Is Nature Mechanical?
Many people who have not studied science are baffled by scientists’ insistence that animals and plants are machines, and that humans are robots too, controlled by computer-like brains with genetically programmed software. It seems more natural to assume that we are living organisms, and so are animals and plants. Organisms are self-organizing; they form and maintain themselves, and have their own ends or goals. Machines, by contrast, are designed by an external mind; their parts are put together by external machine-makers and they have no purposes or ends of their own.
The starting point for modern science was the rejection of the older, organic view of the universe. The machine metaphor became central to scientific thinking, with very far-reaching consequences. In one way it was immensely liberating. New ways of thinking became possible that encouraged the invention of machines and the evolution of technology. In this chapter, I trace the history of this idea, and show what happens when we question it.
Before the seventeenth century, almost everyone took for granted that the universe was like an organism, and so was the earth. In classical, medieval and Renaissance Europe, nature was alive. Leonardo da Vinci (1452–1519), for example, made this idea explicit: “We can say that the earth has a vegetative soul, and that its flesh is the land, its bones are the structure of the rocks . . . its breathing and its pulse are the ebb and flow of the sea.” William Gilbert (1540–1603), a pioneer of the science of magnetism, was explicit in his organic philosophy of nature: “We consider that the whole universe is animated, and that all the globes, all the stars, and also the noble earth have been governed since the beginning by their own appointed souls and have the motives of self-conservation.”
Even Nicholas Copernicus, whose revolutionary theory of the movement of the heavens, published in 1543, placed the sun at the center rather than the earth was no mechanist. His reasons for making this change were mystical as well as scientific. He thought a central position dignified the sun:
Not unfittingly do some call it the light of the world, others the soul, still others the governor. Tremigistus calls it the visible God: Sophocles’ Electra, the All-seer. And in fact does the sun, seated on his royal throne, guide his family of planets as they circle around him
Copernicus’s revolution in cosmology was a powerful stimulus for the subsequent development of physics. But the shift to the mechanical theory of nature that began after 1600 was much more radical.
For centuries, there had already been mechanical models of some aspects of nature. For example, in Wells Cathedral, in the west of England, there is a still-functioning astronomical clock installed more than six hundred years ago. The clock’s face shows the sun and moon revolving around the earth, against a background of stars. The movement of the sun indicates the time of day, and the inner circle of the clock depicts the moon, rotating once a month. To the delight of visitors, every quarter of an hour, models of jousting knights rush round chasing each other, while a model of a man bangs bells with his heels.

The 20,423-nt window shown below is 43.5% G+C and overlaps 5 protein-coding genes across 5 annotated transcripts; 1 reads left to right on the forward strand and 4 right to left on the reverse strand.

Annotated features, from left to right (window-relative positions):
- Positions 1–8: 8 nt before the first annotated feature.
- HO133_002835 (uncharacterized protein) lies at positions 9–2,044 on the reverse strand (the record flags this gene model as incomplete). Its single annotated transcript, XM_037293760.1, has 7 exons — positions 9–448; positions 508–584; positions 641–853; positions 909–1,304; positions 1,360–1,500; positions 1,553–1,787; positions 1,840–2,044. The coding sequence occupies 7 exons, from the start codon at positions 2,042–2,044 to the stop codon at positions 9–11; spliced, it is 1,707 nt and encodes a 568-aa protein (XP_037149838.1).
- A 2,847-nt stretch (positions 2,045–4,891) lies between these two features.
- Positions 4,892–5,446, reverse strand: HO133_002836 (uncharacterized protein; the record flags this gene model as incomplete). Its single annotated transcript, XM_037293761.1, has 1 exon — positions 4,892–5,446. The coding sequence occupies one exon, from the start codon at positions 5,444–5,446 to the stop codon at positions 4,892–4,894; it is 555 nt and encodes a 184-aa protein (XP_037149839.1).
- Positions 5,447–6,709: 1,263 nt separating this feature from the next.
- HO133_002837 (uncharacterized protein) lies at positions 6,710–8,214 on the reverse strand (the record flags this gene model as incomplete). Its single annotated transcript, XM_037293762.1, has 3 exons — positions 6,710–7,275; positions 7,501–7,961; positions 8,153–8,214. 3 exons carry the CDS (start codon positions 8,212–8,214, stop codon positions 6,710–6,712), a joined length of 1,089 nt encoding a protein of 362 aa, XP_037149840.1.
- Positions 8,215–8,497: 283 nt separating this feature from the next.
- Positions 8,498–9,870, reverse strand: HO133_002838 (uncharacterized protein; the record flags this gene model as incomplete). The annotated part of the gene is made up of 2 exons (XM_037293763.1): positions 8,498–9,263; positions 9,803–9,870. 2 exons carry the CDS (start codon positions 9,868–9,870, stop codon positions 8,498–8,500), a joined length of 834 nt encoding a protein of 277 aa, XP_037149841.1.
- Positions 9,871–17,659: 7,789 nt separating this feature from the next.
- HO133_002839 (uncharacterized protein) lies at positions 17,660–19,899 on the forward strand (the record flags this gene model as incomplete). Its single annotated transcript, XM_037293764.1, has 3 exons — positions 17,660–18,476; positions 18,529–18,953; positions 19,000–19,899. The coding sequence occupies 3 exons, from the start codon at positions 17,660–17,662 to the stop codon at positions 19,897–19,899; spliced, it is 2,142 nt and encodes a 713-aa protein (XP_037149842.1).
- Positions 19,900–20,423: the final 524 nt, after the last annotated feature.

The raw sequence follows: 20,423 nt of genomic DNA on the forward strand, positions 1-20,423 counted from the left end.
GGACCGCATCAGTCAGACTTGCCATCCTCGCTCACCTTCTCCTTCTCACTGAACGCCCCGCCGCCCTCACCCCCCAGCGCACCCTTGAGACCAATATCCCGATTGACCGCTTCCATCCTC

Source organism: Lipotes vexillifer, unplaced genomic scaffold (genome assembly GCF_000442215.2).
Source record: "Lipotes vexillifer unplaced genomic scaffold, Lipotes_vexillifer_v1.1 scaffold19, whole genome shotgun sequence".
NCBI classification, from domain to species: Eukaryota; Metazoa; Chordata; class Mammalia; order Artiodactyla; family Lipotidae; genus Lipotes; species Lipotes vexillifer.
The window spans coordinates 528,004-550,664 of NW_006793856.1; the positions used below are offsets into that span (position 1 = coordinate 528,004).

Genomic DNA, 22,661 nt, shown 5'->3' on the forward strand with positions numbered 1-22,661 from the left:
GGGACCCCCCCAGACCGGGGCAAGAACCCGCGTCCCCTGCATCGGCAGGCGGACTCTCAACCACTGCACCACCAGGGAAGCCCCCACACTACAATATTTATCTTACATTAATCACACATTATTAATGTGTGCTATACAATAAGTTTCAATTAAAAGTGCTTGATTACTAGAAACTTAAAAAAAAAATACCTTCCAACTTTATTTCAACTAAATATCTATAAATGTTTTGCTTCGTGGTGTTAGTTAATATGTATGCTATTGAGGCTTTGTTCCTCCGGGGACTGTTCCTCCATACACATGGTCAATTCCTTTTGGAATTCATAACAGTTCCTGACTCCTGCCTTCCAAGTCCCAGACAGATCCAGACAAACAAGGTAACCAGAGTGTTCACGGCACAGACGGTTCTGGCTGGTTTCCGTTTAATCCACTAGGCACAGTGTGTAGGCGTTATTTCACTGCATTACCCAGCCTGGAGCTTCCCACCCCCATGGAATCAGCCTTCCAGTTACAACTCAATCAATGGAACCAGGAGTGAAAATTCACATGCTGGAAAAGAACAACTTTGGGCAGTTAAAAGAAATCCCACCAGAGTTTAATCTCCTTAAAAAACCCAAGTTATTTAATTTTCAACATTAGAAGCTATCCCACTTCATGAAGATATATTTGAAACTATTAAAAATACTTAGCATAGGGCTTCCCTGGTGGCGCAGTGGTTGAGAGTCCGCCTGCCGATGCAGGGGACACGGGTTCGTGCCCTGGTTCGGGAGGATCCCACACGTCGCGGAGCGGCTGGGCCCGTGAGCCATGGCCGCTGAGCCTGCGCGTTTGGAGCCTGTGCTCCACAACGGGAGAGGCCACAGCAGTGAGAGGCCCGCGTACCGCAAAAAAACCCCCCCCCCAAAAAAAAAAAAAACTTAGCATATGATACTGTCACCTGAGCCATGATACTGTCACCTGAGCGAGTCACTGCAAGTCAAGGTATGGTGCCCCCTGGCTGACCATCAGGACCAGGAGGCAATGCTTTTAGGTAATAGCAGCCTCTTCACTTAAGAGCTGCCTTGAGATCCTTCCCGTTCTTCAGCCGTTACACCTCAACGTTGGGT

Astronomical clocks were first made in China and in the Arab world, and powered by water. Their construction began in Europe around 1300, but with a new kind of mechanism, operated by weights and escapements. All these early clocks took for granted that the earth was at the center of the universe. They were useful models for telling the time and for predicting the phases of the moon; but no one thought that the universe was really like a clockwork mechanism.
A change from the metaphor of the organism to the metaphor of the machine produced science as we know it: mechanical models of the universe were taken to represent the way the world actually worked. The movements of stars and planets were governed by impersonal mechanical principles, not by souls or spirits with their own lives and purposes.
In 1605, Johannes Kepler summarized his program as follows: “My aim is to show that the celestial machine is to be likened not to a divine organism but rather to clockwork . . . Moreover I show how this physical conception is to be presented through calculation and geometry.”4 Galileo Galilei (1564–1642) agreed that “inexorable, immutable” mathematical laws ruled everything.
The clock analogy was particularly persuasive because clocks work in a self-contained way. They are not pushing or pulling other objects. Likewise the universe performs its work by the regularity of its motions, and is the ultimate time-telling system. Mechanical clocks had a further metaphorical advantage: they were a good example of knowledge through construction, or knowing by doing. Someone who could construct a machine could reconstruct it. Mechanical knowledge was power.
The prestige of mechanistic science did not come primarily from its philosophical underpinnings but from its practical successes, especially in physics. Mathematical modelling typically involves extreme abstraction and simplification, which is easiest to realize with man-made machines or objects. Mathematical mechanics is impressively useful in dealing with relatively simple problems, such as the trajectories of cannonballs or rockets.